Upstream heartened by $750k fundraising
Upstream Medical Technologies has developed technology that could reduce hospital admissions of patients presenting with chest pain by nearly half.
Chief executive Dr Ruth Appleby said the Christchurch company had completed fundraising of $750,000 in a record four days with the help of seed investment company Pacific Channel.
Appleby said the technology would help identify potential damage to the heart before it happened.
The new diagnostic tool came from research developed at the University of Otago’s Christchurch Heart Unit.
It allows doctors to determine which patients are suffering from unstable angina that will almost certainly lead to a heart attack, as opposed to those with chest pain who don’t need to be admitted.
Patients with unstable angina require immediate treatment to avoid heart attack and associated muscle damage.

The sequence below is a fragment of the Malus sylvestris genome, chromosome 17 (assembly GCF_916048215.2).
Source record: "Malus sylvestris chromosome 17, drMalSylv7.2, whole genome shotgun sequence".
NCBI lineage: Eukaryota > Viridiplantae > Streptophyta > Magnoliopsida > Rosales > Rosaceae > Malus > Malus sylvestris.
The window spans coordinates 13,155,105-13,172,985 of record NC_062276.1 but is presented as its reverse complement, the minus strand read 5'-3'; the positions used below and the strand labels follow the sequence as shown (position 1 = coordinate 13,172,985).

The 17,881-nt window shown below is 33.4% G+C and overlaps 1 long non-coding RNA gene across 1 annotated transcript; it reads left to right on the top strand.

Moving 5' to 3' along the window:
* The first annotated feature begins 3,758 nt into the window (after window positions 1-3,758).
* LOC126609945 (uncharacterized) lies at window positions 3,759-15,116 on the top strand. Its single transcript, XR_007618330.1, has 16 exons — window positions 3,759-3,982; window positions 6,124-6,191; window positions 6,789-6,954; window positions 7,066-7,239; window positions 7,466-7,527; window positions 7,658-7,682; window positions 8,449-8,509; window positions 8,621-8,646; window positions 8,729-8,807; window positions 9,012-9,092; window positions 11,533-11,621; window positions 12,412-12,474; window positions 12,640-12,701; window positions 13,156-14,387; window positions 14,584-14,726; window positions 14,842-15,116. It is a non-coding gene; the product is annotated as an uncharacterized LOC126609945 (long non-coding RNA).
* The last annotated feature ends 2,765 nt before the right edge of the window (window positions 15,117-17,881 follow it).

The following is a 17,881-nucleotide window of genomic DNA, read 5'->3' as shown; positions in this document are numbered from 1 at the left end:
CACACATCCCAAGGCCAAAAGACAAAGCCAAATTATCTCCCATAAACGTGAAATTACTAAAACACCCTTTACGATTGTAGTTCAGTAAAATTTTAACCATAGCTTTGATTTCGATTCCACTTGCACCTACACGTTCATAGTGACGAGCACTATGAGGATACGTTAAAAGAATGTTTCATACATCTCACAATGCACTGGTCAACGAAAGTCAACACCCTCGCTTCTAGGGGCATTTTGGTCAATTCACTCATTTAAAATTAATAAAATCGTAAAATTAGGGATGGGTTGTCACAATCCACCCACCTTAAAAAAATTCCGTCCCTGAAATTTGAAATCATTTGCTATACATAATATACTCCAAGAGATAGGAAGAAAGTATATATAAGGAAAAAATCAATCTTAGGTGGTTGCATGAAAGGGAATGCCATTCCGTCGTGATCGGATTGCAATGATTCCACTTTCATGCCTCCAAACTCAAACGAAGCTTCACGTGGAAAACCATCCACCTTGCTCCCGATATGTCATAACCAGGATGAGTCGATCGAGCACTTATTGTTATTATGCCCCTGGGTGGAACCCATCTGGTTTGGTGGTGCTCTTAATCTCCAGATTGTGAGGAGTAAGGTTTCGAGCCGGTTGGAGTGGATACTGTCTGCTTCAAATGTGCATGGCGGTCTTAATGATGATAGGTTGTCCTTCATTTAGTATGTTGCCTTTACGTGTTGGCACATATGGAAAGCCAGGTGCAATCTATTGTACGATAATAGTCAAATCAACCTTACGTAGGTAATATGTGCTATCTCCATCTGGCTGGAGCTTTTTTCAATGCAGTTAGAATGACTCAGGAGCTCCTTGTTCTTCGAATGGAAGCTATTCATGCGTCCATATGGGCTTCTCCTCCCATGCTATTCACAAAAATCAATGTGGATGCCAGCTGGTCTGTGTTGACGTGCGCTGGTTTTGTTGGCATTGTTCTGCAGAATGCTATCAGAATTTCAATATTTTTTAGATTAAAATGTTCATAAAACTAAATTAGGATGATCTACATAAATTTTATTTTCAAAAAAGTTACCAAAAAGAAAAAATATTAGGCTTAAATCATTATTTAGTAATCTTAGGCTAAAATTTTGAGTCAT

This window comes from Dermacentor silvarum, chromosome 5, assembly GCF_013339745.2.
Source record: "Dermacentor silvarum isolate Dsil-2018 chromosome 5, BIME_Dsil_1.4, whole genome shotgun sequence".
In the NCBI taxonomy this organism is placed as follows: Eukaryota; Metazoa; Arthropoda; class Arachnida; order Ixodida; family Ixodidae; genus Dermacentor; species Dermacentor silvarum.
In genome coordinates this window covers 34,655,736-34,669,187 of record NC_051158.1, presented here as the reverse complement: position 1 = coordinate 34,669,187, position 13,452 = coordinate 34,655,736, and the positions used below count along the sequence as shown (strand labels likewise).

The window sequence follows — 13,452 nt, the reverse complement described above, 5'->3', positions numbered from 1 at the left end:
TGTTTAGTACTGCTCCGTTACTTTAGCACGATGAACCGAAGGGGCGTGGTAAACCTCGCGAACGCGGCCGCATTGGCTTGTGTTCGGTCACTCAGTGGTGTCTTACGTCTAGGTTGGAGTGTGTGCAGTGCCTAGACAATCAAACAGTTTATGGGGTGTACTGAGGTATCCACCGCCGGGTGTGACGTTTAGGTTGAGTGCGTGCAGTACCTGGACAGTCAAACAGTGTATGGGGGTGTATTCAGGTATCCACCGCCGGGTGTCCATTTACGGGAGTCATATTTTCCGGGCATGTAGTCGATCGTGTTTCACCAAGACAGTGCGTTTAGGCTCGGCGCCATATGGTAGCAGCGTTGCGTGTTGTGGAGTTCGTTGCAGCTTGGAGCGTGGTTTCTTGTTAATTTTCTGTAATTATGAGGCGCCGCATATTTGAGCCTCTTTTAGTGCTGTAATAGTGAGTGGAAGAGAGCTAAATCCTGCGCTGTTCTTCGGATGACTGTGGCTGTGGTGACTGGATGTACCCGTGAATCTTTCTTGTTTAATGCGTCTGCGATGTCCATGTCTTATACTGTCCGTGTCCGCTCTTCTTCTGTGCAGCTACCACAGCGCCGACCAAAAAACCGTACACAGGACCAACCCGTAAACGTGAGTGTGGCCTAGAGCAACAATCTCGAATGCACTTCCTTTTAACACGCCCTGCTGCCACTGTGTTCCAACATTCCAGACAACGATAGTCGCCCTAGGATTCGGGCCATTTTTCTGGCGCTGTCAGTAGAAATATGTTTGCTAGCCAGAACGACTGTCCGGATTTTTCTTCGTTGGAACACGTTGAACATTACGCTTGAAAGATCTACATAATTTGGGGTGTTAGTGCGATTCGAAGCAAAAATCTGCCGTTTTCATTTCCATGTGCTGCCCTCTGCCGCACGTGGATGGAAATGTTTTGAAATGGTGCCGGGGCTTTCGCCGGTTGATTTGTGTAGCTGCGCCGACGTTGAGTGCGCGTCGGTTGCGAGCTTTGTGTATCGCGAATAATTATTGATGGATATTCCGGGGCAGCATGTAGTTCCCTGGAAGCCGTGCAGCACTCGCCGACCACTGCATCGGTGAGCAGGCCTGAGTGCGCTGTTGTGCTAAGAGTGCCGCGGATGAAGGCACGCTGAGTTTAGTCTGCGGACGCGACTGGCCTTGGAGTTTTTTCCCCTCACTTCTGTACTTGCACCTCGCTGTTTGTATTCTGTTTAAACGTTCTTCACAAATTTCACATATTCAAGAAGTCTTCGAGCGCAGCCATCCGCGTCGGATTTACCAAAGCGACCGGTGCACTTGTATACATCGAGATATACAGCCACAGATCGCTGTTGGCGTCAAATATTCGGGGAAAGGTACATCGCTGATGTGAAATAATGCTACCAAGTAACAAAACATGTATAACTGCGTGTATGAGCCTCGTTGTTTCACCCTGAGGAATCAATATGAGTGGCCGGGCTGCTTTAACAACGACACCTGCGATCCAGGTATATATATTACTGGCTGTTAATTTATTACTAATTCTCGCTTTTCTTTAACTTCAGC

The money just raised was the first in efforts to seek $5 million to fund clinical trials in Europe that would help secure regulatory approvals for the technology.
The fundraising will be led by United Kingdom-based investment company Innovator Capital.
Appleby said the tool had huge global potential. In the United States, 8 million people arrive with chest pain at hospitals each year, but only one in eight have a lifethreatening risk of heart attack.
The researchers behind the tool are the same people responsible for identifying the current standard biomarkers of heart failure. This is the first technology they have patented themselves.
The tool also has the potential to save millions of dollars. Appleby estimated that in the US it would equate to about $6.7 billion a year.
The shareholders in Upstream include Otago University (51 per cent), Powerhouse Ventures (19 per cent), NZ Investment Fund (10 per cent, with smaller percentages held by other investors including the researchers.